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Recep Tayyip Erdogan, Turkey's president, departs following a multilateral meeting on the sidelines of the North Atlantic Treaty Organisation summit in London on Dec. 3, 2019.
Recep Tayyip Erdogan, Turkey's president, departs following a multilateral meeting on the sidelines of the North Atlantic Treaty Organisation summit in London on Dec. 3, 2019. (Simon Dawson/Bloomberg)

As the U.S. prepares to exit Afghanistan’s sprawling Bagram base after 20 years of war, NATO partner Turkey is willing to take the lead securing another airstrip — Kabul’s Hamid Karzai International, 40 miles to the south.

Throwing a protective ring around the landlocked nation’s airport is critical for those wanting to sustain a strategic presence in Afghanistan. That includes Western powers on the lookout for emerging terrorist threats, China with its now-stalled interest in vast mineral deposits and India, which wants Kabul as a key ally in its tussle with neighboring Pakistan.

But the proposed Turkish operation is being planned with few public details of the U.S. air support that would be rendered if the airport is targeted by an ascendant Taliban that has seized control of dozens of districts in recent weeks, and with power-sharing talks between the militant movement and President Ashraf Ghani’s government in Qatar at an impasse.

It’s a dangerous proposition for Ankara, which has provided security at the airport’s busy military section for six years as part of the NATO-led Resolute Support Mission.

Turkish President Recep Tayyip Erdogan, though, has his eye on the possible rewards. Taking on a job no one else wants would provide an opportunity to repair ties with Washington strained by years of disputes, most intensely Turkey’s purchase of a Russian missile-defense system that NATO considers a threat to its security.

“Safeguarding the airport is a way of making nice without giving too much up,” on issues that really count with the U.S., including the missiles, said Jenny White, professor at Stockholm University’s Institute for Turkish Studies.

“With its aggressive policies, Turkey has lost friends in every corner,” she said. “It needs to put a good face on for the financial markets and hopes to curry favor with the U.S. and Europe.”

Turkish officials privately acknowledge the challenges and were expected to push a Pentagon delegation visiting this week for the military, logistical and financial support they want. “All aspects of the issue are expected to be discussed,” Turkey’s Defense Ministry said in a statement.

In direct talks with the Taliban aimed at resurrecting its plan to host an Afghan peace conference, Turkey this month stressed its role would be strictly limited to guarding the airport, according to people directly familiar with the matter who couldn’t be identified discussing sensitive talks.

The Taliban response was swift: Turkish soldiers, while representatives of a “great Islamic nation,” are “occupiers” of Afghan territory and, just like the Americans, they should leave.

“Unless there is an agreement between the Taliban and Turkey to temporarily operate the Kabul airport, it is mission impossible due to colossal security risks,” said Nihat Ali Ozcan, a strategist at the Economic Policy Research Foundation in Ankara. “The question is who will prevent the Taliban from firing mortar rounds or rockets at the runway from afar?”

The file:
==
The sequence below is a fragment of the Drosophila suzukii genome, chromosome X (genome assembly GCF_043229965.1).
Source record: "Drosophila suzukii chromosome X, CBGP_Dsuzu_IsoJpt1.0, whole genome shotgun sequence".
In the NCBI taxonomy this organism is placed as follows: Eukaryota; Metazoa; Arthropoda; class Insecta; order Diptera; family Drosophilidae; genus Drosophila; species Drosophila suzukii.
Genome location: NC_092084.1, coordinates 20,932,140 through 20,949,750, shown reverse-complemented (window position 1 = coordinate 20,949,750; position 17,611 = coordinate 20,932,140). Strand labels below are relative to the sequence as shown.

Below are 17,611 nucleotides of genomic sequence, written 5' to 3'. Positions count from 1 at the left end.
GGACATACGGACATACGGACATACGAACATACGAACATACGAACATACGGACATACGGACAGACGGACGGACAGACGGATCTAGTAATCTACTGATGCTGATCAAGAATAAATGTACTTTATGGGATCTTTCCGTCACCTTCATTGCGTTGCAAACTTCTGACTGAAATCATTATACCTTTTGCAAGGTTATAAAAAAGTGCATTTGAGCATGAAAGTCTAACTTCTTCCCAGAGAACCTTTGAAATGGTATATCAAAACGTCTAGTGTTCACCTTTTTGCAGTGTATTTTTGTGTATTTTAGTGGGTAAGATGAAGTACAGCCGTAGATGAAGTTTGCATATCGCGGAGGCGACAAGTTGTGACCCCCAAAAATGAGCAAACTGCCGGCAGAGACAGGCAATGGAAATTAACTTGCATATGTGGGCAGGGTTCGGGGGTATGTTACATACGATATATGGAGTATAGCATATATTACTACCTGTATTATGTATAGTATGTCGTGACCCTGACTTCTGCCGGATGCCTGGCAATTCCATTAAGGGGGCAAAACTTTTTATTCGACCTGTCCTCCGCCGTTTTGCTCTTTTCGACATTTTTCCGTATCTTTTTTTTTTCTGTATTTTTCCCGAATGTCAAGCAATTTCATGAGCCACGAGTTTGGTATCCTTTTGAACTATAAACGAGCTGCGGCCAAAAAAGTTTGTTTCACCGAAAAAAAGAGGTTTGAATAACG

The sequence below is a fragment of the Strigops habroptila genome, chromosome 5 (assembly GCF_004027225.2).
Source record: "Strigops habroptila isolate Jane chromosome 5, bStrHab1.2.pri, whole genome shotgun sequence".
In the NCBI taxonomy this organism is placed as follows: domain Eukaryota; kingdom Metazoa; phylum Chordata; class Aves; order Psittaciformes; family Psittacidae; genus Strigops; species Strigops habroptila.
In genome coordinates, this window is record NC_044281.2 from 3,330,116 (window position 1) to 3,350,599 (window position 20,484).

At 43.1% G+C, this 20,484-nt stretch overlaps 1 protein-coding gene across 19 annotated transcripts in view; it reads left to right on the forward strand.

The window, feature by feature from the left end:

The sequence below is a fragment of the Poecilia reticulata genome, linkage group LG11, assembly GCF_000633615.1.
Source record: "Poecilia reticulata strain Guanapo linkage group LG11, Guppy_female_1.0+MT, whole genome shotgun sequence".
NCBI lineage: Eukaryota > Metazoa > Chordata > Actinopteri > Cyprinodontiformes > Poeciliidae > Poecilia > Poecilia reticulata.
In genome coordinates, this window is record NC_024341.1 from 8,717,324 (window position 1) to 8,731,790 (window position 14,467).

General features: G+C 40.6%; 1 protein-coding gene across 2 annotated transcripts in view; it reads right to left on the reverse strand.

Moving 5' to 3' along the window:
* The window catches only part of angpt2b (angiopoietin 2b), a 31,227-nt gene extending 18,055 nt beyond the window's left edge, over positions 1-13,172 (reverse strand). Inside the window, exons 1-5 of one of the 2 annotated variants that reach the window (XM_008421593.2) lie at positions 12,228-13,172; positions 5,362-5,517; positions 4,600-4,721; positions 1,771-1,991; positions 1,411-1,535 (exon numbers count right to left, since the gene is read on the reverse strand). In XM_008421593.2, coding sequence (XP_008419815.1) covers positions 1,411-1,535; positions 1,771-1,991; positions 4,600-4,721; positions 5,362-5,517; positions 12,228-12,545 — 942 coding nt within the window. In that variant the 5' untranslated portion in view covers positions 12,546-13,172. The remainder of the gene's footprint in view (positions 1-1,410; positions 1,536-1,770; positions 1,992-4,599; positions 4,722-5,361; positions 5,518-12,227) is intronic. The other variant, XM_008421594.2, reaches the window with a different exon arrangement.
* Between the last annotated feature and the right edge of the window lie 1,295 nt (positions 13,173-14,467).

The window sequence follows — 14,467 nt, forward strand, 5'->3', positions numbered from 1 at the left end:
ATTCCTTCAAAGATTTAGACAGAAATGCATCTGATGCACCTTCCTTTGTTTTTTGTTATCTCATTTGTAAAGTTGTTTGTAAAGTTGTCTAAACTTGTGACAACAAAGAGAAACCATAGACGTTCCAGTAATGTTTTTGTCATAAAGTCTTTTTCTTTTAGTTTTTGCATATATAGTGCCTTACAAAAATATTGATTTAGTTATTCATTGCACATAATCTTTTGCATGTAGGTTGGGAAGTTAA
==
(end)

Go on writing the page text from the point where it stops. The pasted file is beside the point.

The airport has been struck repeatedly by bombings and rocket attacks over the years. One of the deadliest incidents was in 2018 when a suicide attack claimed by Islamic State targeted then-Vice President Abdul Rashid Dostum as he returned from Turkey. Dostum survived but nearly 80 people who had come to welcome him were killed or injured.

Under Erdogan, Ankara has embarked on an assertive foreign policy, branding itself as a growing Sunni Muslim power and wading into regional conflicts. It has urged Pakistan and Qatar to use their influence with the Taliban to get it to drop its opposition to Turkey’s airport plan, said the people, and would seek parliamentary approval to deploy soldiers in Afghanistan along with equipment, possibly including Turkish drones for surveillance.

The only certainty is that President Joe Biden is pulling out the remaining 2,500 U.S. troops ahead of a Sept. 11 deadline, the 20th anniversary of the terrorist attacks that precipitated the American invasion and the ousting of the Taliban leadership. Thousands of NATO troops who train and advise Afghan forces will follow.

Biden is scheduled to meet President Ghani and Abdullah Abdullah, chairman of Afghanistan’s High Council for National Reconciliation, in Washington on Friday.

Pentagon officials have repeatedly stressed that the U.S. will maintain “over the horizon” capabilities to strike back at the Taliban if they threaten U.S. interests and Afghanistan’s stability after American forces leave. But they’ve also emphasized that the Afghan military needs to step up its defense of the country.

That’s rattling Afghanistan’s neighbors and U.S. allies further afield, as warlords and civilian militias stepping in to help counter recent Taliban advances raise the specter of a disintegrating state.

In two interviews with Turkish media, Pakistan’s Foreign Minister Shah Mahmood Qureshi said the “withdrawal is taking place at a fairly rapid pace, but the peace process is moving at a snail’s pace.”

The U.S. should avoid catapulting Afghanistan into a period of “anarchy and civil war,” he said, such as the one that led to the Taliban’s rise in the 1990s — comments that will have raised eyebrows given the Pakistani military’s covert support for the movement since its inception.

Australia delivered the bluntest of messages. Citing an increasingly uncertain security environment, it has closed its Kabul embassy for now.

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